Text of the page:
Two Chinese studies provided estimates of narcolepsy. The first study, based on patient materials, estimated the frequency of narcolepsy to be between 0.001% and 0.04% in adults (39). The second study (40), performed with 70,000 children and adolescents attending a pediatric neurology clinic, estimated the frequency of narcolepsy at 0.04%. Finally, an American study (41) reviewed all medical records entered between 1960 and 1989 in the records-linkage system of the Rochester Epidemiology Project. Medical records were classified as “Definite Narcolepsy,” “Probable Narcolepsy (laboratory confirmation)” or “Probable Narcolepsy (clinical).” Prevalence of narcolepsy (with or without cataplexy), extrapolated to the 1985 Olmsted County population, was set at 0.056% and prevalence of narcolepsy with cataplexy was set at 0.035%. The incidence of narcolepsy was set at 1.37/100,000 per year (1.72 for men, 1.05 for women).
Three studies were performed using representative general community samples. The oldest study was performed in South Arabia (42). Nearly all inhabitants, aged 1 year or older, of the Thugbah community were interviewed. A total of 23,227 individuals participated in face-to-face interviews. A neurologist subsequently evaluated all participants with abnormal responses in the questionnaire. Narcolepsy was found in 0.04% of the sample (95% confidence interval, 0.014% to 0.066%).
A study (1) was conducted with representative samples of five European countries (the United Kingdom, Germany, Italy, Portugal and Spain). A total of 18,980 individuals, aged 15 years and over, were interviewed by telephone. Using the minimal criteria proposed by the International Classification of Sleep Disorders (ICSD), researchers found a prevalence of narcolepsy of 0.047% (95% confidence interval, 0.016% to 0.078%).
Finally, Wing et al. (43) conducted a telephone study using a general population sample of 9,851 adults aged between 18 and 65 years. Participants answered a validated Chinese version of the Ullanlinna Narcolepsy Scale. Subjects with positive scores on the Ullanlinna Narcolepsy Scale (n=28) were invited to a clinical interview and further testing (polysomnography, MSLT and HLA typing). Three subjects refused supplemental evaluation. Three subjects were identified as narcoleptics. This set the prevalence of narcolepsy at 0.034% (95% CI: 0.021%-0.154%) in Hong Kong.
Limitations from existing classifications pose serious difficulties in studying narcolepsy in the general population. The use of too large criteria inflates the prevalence. For example, narcolepsy symptoms, automatic behavior, sleep paralysis and hypnagogic hallucinations are too poorly defined to be useful in epidemiology. Recurrent intrusions of elements of REM sleep into the transition between sleep and wakefulness are highly prevalent in the general population: 6.2% for sleep paralysis and 24.1% for hypnagogic hallucinations (1). This indicates that these symptoms are not specific to narcolepsy.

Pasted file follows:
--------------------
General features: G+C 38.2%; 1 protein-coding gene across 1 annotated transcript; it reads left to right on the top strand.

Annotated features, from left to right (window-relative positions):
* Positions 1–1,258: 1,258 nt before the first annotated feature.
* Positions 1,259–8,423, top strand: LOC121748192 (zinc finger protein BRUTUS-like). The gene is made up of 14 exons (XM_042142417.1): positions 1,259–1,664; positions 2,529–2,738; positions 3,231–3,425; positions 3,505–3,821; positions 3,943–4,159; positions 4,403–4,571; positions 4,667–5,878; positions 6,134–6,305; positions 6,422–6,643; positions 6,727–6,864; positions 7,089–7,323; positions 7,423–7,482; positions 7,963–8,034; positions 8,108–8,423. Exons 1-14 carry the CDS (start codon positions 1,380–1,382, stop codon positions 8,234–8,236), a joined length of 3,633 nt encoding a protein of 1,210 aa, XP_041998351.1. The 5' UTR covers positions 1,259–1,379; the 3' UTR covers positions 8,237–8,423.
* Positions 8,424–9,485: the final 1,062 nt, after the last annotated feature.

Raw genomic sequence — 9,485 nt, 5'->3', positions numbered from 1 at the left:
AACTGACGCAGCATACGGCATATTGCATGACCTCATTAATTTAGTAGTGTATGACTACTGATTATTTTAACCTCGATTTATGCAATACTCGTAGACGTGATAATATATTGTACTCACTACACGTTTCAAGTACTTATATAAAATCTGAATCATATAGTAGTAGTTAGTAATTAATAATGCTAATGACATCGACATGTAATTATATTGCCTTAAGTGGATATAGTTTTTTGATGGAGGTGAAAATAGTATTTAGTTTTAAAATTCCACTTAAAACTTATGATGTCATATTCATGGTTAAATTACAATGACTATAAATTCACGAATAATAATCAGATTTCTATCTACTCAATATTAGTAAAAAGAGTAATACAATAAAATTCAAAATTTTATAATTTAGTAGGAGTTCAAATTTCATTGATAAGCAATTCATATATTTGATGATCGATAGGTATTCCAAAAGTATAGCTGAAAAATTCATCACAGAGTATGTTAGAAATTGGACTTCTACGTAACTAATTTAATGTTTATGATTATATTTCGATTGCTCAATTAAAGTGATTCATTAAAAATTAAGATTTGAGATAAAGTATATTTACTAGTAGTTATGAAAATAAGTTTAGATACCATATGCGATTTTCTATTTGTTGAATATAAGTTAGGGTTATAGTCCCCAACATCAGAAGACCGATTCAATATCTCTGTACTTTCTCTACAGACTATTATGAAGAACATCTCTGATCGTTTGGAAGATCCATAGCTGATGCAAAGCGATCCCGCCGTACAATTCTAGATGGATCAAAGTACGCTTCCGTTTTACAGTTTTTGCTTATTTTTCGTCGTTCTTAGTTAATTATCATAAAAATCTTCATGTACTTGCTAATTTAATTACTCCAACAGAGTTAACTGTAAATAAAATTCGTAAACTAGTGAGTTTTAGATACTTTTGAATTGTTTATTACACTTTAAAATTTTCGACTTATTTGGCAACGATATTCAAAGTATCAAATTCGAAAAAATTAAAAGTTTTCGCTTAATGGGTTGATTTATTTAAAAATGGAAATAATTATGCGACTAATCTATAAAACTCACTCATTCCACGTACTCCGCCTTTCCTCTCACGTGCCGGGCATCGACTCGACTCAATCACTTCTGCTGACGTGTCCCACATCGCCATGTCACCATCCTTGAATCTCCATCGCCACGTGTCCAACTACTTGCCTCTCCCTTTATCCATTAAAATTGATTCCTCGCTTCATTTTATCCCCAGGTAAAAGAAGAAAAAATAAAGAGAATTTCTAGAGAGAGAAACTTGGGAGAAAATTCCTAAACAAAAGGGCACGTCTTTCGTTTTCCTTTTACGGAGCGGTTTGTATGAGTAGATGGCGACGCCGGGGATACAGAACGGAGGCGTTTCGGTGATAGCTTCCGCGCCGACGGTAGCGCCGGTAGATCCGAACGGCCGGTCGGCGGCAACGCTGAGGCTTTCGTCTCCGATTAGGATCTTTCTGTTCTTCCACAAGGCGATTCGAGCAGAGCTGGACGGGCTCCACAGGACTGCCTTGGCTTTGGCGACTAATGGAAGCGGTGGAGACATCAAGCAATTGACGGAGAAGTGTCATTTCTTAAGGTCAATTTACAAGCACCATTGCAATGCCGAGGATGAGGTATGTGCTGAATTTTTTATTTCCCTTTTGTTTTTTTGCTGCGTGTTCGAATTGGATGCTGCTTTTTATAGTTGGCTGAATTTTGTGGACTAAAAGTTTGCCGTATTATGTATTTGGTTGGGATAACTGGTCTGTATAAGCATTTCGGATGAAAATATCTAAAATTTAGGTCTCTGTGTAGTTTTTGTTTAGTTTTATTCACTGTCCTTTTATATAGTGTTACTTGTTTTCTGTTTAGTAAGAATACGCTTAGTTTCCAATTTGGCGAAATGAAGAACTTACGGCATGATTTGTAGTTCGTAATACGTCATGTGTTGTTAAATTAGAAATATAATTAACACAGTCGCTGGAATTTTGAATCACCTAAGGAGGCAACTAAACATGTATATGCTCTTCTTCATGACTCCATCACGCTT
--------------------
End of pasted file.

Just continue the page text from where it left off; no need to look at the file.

Insufficient sleep syndrome was rarely investigated as a diagnostic entity but mostly as a symptom.
Insufficient sleep was strongly associated with excessive sleepiness. However, attempts to identify possible diagnoses (for example, insomnia, OSAS or depression) were rarely made.
The prevalence of hypersomnia diagnoses is still to be determined in the general population. The few data available suggest that hypersomnia as a diagnosis is below 1%.
The prevalence of narcolepsy is set at 0.04% in the general population. Milder forms are yet to be documented.
The genetic component of narcolepsy has been known for several decades. The first description of familial narcolepsy, mother and son, was made in 1877 (44). Another early case report by Daly and Yoss (45) presented a three-generation family with 12 definite and 3 possible cases of narcolepsy (only 3 had cataplexy). More systematic research on familial aspects of narcolepsy appeared in the 1970s. Three methods were used to collect information on family members.
The first method was based on the collection of family history of excessive sleepiness and narcolepsy with the probands without further verification with the family. The first genetic epidemiology research mostly used this method. A study with 50 narcoleptic probands reported that 18% of them (n=9) had at least another family member with narcolepsy and 34% of probands had at least one other family member with excessive daytime sleepiness (46). Honda et al. (47) reported a proportion of 6% of narcoleptic family members and 24% with excessive daytime sleepiness. In another study, family history reports identified 23% of narcoleptic probands with at least another family member with narcolepsy and 44% with at least one relative with excessive daytime sleepiness (48).